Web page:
Thomas Cook

The company has just managed to survive; there have been many changes and acquisitions over the eleven years, but the analysis presented does not reveal any significant improvements in results. Its staff and operating cost were almost variable costs; as sales went up, so did they.

Long term investment went up by just over 2.1 million pounds and so did long and short term loans –  by 655 thousand pounds, from 772 million in 2008 to 1,427 million 2018. These investments have made almost no impact upon the company’s ability to convert sales revenue into cash.

Operating funds outflow are about 86% of sales revenue, staff costs are 11%. Consequently, the funds generated from operations is about 3%, a very low percentage of sales revenue.

Given that the company made very little profit, one could almost say it was being run like a charity, for the benefit of its employees and, of course, the banks, on whose support it was dependent for its very existence.

The Government was right, to refuse to rescue it.

The Directors

The financial statements do show that the directors were well aware of the situation but, although many actions were taken, the figures do not reflect any improvements.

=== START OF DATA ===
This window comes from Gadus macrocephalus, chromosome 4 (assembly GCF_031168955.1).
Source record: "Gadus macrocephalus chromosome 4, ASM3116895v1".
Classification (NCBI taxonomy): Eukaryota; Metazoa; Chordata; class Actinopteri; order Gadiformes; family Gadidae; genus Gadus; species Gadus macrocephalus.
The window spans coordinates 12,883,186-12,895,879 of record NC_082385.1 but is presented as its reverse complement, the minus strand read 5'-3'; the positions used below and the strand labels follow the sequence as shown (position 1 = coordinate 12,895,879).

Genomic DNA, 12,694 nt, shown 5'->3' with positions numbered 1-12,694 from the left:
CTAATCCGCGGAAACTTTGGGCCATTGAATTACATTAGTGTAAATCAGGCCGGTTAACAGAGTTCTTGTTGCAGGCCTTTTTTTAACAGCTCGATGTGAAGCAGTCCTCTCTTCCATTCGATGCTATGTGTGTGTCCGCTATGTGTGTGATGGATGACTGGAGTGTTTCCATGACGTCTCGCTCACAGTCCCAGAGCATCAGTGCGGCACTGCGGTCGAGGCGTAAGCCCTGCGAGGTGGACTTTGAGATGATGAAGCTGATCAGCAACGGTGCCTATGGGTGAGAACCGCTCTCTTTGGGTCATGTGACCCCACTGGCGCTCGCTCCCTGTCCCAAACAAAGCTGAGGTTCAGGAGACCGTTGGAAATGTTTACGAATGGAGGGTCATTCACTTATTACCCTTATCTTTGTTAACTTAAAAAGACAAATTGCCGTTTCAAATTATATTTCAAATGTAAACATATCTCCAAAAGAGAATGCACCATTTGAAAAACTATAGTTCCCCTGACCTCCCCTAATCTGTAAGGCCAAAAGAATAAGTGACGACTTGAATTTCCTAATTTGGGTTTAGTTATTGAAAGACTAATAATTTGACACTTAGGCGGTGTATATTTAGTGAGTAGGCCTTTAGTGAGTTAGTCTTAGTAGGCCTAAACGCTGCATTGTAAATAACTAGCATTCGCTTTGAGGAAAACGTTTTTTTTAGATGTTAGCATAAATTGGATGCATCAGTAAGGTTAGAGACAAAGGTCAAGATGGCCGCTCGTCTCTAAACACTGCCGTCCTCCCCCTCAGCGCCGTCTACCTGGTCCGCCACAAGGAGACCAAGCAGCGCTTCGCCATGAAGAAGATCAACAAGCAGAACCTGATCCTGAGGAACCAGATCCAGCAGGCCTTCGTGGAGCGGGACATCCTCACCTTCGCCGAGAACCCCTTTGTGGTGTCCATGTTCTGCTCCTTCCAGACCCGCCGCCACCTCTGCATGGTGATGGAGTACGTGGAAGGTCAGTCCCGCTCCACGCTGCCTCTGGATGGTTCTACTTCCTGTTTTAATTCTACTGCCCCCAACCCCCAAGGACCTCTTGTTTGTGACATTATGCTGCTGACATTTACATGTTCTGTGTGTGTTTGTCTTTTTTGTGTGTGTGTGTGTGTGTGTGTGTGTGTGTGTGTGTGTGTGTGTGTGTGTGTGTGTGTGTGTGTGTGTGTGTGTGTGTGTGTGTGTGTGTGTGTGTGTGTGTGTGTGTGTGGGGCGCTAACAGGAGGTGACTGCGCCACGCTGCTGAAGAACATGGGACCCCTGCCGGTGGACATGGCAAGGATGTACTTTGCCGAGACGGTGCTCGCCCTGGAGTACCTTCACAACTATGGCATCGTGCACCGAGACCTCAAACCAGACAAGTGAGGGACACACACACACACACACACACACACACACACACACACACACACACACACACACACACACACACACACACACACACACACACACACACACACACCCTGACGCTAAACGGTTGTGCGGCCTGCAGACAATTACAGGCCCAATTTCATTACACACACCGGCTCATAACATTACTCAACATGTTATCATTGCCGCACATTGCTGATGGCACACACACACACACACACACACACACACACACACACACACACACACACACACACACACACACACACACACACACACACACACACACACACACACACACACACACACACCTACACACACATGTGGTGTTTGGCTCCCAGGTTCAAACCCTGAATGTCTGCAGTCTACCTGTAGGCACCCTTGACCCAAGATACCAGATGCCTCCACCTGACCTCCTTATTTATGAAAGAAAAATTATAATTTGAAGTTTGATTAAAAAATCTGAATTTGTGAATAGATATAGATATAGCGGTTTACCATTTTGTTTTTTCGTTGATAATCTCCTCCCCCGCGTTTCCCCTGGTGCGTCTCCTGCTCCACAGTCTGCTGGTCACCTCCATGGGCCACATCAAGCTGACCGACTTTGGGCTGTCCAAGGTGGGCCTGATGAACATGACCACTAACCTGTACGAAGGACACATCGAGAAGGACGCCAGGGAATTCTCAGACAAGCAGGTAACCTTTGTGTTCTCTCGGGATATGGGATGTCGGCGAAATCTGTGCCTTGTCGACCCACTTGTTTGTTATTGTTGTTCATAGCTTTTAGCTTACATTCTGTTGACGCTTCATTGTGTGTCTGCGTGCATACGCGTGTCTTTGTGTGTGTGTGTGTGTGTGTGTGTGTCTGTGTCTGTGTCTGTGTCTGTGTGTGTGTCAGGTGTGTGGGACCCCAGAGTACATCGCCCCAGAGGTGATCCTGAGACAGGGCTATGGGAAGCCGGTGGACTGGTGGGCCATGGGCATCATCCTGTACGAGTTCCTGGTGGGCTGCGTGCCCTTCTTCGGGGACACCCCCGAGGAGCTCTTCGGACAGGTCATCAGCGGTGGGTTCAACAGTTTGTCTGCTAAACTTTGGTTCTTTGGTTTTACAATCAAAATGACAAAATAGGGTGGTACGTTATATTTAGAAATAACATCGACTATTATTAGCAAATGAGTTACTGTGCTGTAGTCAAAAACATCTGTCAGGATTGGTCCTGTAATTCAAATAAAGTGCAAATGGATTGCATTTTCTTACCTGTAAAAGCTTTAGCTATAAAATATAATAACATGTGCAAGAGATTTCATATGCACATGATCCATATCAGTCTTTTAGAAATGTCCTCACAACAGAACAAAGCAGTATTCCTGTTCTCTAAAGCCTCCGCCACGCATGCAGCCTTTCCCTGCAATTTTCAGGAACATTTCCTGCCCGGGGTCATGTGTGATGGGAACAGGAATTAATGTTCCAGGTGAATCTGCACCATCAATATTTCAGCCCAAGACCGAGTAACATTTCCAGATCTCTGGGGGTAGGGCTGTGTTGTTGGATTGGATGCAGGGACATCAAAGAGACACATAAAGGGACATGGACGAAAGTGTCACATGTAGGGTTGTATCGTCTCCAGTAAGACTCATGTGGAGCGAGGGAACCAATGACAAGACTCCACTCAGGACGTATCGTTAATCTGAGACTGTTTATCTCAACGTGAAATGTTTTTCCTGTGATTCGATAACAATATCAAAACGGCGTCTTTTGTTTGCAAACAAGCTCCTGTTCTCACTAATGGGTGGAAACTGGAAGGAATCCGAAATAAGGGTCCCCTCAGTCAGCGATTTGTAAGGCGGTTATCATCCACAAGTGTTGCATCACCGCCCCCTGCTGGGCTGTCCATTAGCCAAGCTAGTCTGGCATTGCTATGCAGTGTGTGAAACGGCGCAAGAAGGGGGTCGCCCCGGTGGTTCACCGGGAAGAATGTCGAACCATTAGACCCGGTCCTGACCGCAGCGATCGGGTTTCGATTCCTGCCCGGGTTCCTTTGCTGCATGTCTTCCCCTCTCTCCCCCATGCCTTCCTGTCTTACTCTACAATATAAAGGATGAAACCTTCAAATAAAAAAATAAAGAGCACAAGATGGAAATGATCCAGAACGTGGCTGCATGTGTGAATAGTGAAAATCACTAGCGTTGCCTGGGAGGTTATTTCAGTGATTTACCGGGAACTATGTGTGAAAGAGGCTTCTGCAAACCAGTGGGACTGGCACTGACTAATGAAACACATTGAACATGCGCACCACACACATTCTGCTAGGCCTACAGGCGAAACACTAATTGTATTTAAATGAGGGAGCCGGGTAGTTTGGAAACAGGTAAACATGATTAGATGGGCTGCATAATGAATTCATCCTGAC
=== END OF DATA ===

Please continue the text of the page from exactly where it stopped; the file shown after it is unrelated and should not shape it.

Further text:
When presenting their companies’ performances to the shareholders, the directors  do so in the best light possible, which mean s they are selective in their choice of which parts of the published results in their financial statements they wish to comment on. This is true for all companies.

Thomas Cook is no exception. Its reports have an air of optimism about them. A great deal of emphasis is placed upon its mission to look after customers and its staff. Where weaknesses were recognized the explanations frequently, and no doubt correctly, blame external forces over which they have no control; the hot summer that altered customer holiday plans; the air controllers strike in France are two examples of such. In presenting the financial results they also give the best views that they can. In particular the results frequently refer to continuing operations and exclude the very considerable exceptional items.

It is very sad that such an old company has gone under but there was no way of saving it.